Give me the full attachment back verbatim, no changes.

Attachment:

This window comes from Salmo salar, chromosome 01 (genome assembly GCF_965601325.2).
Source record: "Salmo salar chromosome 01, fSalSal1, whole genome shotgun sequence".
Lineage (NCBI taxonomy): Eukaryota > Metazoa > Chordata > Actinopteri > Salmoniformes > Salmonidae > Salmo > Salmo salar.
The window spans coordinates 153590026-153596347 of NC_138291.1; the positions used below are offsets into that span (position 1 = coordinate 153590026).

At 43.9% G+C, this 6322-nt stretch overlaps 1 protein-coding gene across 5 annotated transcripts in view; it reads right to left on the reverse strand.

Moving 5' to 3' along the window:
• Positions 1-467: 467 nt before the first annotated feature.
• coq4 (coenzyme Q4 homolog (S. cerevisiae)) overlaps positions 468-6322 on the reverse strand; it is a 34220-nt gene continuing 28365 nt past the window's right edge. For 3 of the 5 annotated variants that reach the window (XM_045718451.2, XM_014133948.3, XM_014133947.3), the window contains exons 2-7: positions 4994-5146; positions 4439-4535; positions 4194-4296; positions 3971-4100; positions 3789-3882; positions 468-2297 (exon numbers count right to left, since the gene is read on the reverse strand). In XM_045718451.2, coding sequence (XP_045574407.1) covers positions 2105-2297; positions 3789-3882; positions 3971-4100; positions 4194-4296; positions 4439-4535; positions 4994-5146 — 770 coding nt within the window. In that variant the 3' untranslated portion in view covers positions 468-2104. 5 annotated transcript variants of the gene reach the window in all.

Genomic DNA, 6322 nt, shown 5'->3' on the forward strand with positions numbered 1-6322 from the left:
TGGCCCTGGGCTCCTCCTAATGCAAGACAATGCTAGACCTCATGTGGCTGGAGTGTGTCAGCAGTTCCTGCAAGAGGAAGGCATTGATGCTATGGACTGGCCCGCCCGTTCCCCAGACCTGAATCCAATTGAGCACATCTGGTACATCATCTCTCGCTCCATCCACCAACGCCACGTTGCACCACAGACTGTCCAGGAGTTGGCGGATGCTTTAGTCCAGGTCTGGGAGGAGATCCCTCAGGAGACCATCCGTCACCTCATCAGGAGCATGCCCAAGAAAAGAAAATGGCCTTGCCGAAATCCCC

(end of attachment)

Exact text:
This window comes from Salmo salar, chromosome 01 (genome assembly GCF_965601325.2).
Source record: "Salmo salar chromosome 01, fSalSal1, whole genome shotgun sequence".
Lineage (NCBI taxonomy): Eukaryota > Metazoa > Chordata > Actinopteri > Salmoniformes > Salmonidae > Salmo > Salmo salar.
The window spans coordinates 153590026-153596347 of NC_138291.1; the positions used below are offsets into that span (position 1 = coordinate 153590026).

At 43.9% G+C, this 6322-nt stretch overlaps 1 protein-coding gene across 5 annotated transcripts in view; it reads right to left on the reverse strand.

Moving 5' to 3' along the window:
• Positions 1-467: 467 nt before the first annotated feature.
• coq4 (coenzyme Q4 homolog (S. cerevisiae)) overlaps positions 468-6322 on the reverse strand; it is a 34220-nt gene continuing 28365 nt past the window's right edge. For 3 of the 5 annotated variants that reach the window (XM_045718451.2, XM_014133948.3, XM_014133947.3), the window contains exons 2-7: positions 4994-5146; positions 4439-4535; positions 4194-4296; positions 3971-4100; positions 3789-3882; positions 468-2297 (exon numbers count right to left, since the gene is read on the reverse strand). In XM_045718451.2, coding sequence (XP_045574407.1) covers positions 2105-2297; positions 3789-3882; positions 3971-4100; positions 4194-4296; positions 4439-4535; positions 4994-5146 — 770 coding nt within the window. In that variant the 3' untranslated portion in view covers positions 468-2104. 5 annotated transcript variants of the gene reach the window in all.

Genomic DNA, 6322 nt, shown 5'->3' on the forward strand with positions numbered 1-6322 from the left:
TGGCCCTGGGCTCCTCCTAATGCAAGACAATGCTAGACCTCATGTGGCTGGAGTGTGTCAGCAGTTCCTGCAAGAGGAAGGCATTGATGCTATGGACTGGCCCGCCCGTTCCCCAGACCTGAATCCAATTGAGCACATCTGGTACATCATCTCTCGCTCCATCCACCAACGCCACGTTGCACCACAGACTGTCCAGGAGTTGGCGGATGCTTTAGTCCAGGTCTGGGAGGAGATCCCTCAGGAGACCATCCGTCACCTCATCAGGAGCATGCCCAAGAAAAGAAAATGGCCTTGCCGAAATCCCC